Not Free
A Obstacles to Access 2 25
B Limits on Content 5 35
C Violations of User Rights 3 40
Last Year's Score & Status
12 100 Not Free
Scores are based on a scale of 0 (least free) to 100 (most free). See the research methodology and report acknowledgements.

header1 Overview

The military, which seized control of the state in a February 2021 coup, continued to repress internet freedom in the face of ongoing civil disobedience, political opposition, and armed resistance during the coverage period. Localized internet shutdowns, data price hikes, online trolling, and arbitrary prosecutions that result in long prison terms have created a high-risk and hostile online space for the public at large. The military’s direct and indirect control over all major service providers has enabled the enforcement of strict rules on user identity registration as well as mass censorship and surveillance. Despite these and other obstacles—including detentions, egregious physical violence, and the country’s first executions in decades—people in Myanmar continue to use digital tools to share information and organize opposition to the military.

Myanmar’s already-stalled democratic transition was completely derailed by the February 2021 coup, in which the military arrested dozens of civilian government officials and prevented a newly elected parliament from convening. The National Unity Government (NUG) has led a broad-based opposition to the takeover, overseeing a countrywide Civil Disobedience Movement (CDM) as well as armed resistance, and exercising partial or effective control over a growing swathe of territory outside major population centers. Protesters, journalists, activists, and ordinary people risk criminal charges, detention, and lethal violence for voicing dissent against the military. Millions of people remain displaced or have been newly displaced by violence, including hundreds of thousands of Rohingya, a mostly Muslim ethnic minority group.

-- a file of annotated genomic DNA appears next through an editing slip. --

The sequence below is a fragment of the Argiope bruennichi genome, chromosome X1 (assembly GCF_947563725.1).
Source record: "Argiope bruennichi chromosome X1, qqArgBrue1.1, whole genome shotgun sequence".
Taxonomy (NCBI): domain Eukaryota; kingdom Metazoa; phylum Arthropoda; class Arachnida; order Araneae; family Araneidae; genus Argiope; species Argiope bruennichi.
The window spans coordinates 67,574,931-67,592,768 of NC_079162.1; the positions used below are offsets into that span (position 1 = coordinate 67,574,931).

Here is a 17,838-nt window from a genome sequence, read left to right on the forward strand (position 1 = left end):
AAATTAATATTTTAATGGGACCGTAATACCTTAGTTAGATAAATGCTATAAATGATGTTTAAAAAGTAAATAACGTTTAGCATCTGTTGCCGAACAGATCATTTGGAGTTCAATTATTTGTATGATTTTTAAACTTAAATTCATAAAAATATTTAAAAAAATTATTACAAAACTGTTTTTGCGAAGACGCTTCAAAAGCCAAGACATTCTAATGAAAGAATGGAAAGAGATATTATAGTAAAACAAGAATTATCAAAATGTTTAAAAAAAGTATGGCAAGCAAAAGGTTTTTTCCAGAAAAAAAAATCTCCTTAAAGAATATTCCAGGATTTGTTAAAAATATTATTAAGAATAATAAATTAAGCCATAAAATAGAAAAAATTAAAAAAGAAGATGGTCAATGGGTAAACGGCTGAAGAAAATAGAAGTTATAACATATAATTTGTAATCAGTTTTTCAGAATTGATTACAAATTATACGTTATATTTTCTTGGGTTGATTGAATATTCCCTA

header2 Key Developments, June 1, 2022 – May 31, 2023

  • The military’s broad attempts to make the internet a hostile space, combined with a faltering economy and attacks on infrastructure, resulted in a globally rare decline in internet penetration (see A1).
  • Authorities frequently enforced short-term, localized internet shutdowns to prevent the opposition from organizing or sharing information about atrocities, effectively restricting internet access for millions of users (see A3).
  • After the country’s last two foreign-owned telecommunications service providers, Telenor and Ooredoo, sold their Myanmar operations, all providers were left under either direct or indirect military control, enabling mass interception without safeguards (see A4).